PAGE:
May 6th, 2009

Cute overload

More fun and games

I find myself in the mood to document another one of the games that archie, iruineverything and I played when we shared a house many years ago. Looking back, it seems clear that they all arose from the tension between our basic human need for communication and the realisation that we didn't actually do or think much that was of interest even to ourselves, let alone worth communicating to others. Lacking the resources (financial, physical, emotional) to resolve this in a healthy way (perhaps by experiencing things then discussing them), we turned communication or the corruption thereof into its own end, resulting in a series of semi-ritualised interactions that I choose to think of as 'games' (as opposed to, say, 'symptoms').

My motive in describing this particular one is not simply to share a wonderfully damaging passtime, nor just to remind myself of how much better I am these days, but also to protect my reputation. You see, some of those that knew me and my housemates during the period in which we were playing still recall (or, perhaps more accurately, 'find themselves unable to forget') the more lurid imagery that developed as a result. From time to time, therefore, said imagery will arise in conversation, attributed to me, at which point anyone within earshot who is unaware of the context tends to blink in incomprehension or recoil in horror, depending on the vividness of their imagination. The conversation is derailed, and a lengthy and hasty explanation is necessary to provide the proper perspective lest I become known as, say, a Frankensteinian incestuous zoophile. I hope that the remainder of this post will supply that context, and that this introduction will have served as a warning to potential players.

When Surrealist Terrorists Attack

You will need: Two or more players with scant regard for the mental well-being of themselves or others.

Rules and history:
"If X and Y were in a burning building and you could only save one, who would it be?"
The game began with the above question, a classic inducer of a thousand traumatic conversations. We soon realised that its real power was in iteration: repeated applications of this question with appropriately chosen variables can rank a person's entire set of acquaintances in strict order of affection. This can be troubling/entertaining enough, but only begins to explore the possibilities inherent in the game. Logical readers will already have spotted, for example, that the question poses a strict inequality: you have to choose one option over the other, allowing ill-defined edge cases where the two options are of equal value. Sadistic readers will note that the closer in value the options are, the harder the choice. Creative readers may realise that any two options could be brought closer together with inventive riders. Being logical, creative sadists, we soon moved on...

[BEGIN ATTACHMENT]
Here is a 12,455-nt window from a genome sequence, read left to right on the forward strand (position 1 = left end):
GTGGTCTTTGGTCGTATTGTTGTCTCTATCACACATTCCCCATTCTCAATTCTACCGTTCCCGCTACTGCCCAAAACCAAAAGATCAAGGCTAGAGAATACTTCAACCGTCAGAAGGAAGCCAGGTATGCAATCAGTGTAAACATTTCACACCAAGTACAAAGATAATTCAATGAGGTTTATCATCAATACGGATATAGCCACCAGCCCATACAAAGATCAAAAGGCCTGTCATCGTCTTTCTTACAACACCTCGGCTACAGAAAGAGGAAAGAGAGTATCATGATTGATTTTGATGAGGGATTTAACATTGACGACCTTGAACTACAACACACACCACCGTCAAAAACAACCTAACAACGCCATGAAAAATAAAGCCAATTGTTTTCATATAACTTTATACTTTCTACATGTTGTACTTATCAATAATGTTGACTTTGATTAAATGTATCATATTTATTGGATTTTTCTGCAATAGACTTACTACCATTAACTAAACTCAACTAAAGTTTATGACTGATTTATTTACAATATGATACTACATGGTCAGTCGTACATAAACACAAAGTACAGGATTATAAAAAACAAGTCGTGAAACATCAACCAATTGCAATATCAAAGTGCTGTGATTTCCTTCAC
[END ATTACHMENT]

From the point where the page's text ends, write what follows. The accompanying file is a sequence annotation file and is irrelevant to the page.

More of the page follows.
"If X and Y were in a burning building and you could only save one, who would it be, if you knew that Y was going to die of cancer within a year?"
Here we have a simple yet ingenious extension of the original question. By painstakingly tweaking each option like this, we can eventually reduce any choice to insoluble equality. Again, the logical will realise that this allows the players to rank conditions as well as people. For example: "Would you save your sister or your brother? OK, but what if your sister was pregnant with twins, but your brother was running an orphanage?" Let your imagination run wild! Soon you'll be forcing other players to choose between saving their mother or a paedophile who's on the verge of curing cancer. The disadvantage is that eventually you'll manage to present your victim with a dilemma so difficult to resolve that they will opt to toss a coin, or even to lie down in the building and let all be consumed. That, of course, is when you escalate...

"If terrorists burst in and forced you to choose between saving X, saving Y, or having yourself and everyone you've ever loved tortured to death, which would you choose?"
Another simple extension of the premise, but its advantages are clear. Replacing the impersonal catastrophe with sentient agents (albeit with rather cryptic motivations) makes the question much harder to avoid. Not only does this more strongly compel a choice, but it neatly defeats clever-dick answers to the original burning building scenario like "I'd save X because Y could probably escape on her own". Essentially the terrorists become a proxy for the questioner, shutting down all avenues of escape from the central decision. Once again, we find that this extension has unexpected benefits: you are no longer limited to life-and-death choices, these terrorists can and will force you to choose between anything at all. This opens up another questioning technique: rather than attempting to traumatise the victim with impossibly equal options, you can present them with alternatives which are traumatic even to evaluate. Once this questioning paradigm is established, you'll find it becomes second nature to face each other with entirely unacceptable decisions at the drop of a hat. The end results are, of course, limited only by your imagination, but as an example of high-level play I will present one that we developed when playing eight years ago which is still quoted to this day:

"If terrorists burst in and forced you to choose between fucking a tiger, fucking a chimpanzee with the mind of your sibling, or having everyone you've ever loved tortured to death, which would you choose?"

End: A choice is presented which reduces all players to blank-faced horror or helpless giggles.

Winning: No-one wins.
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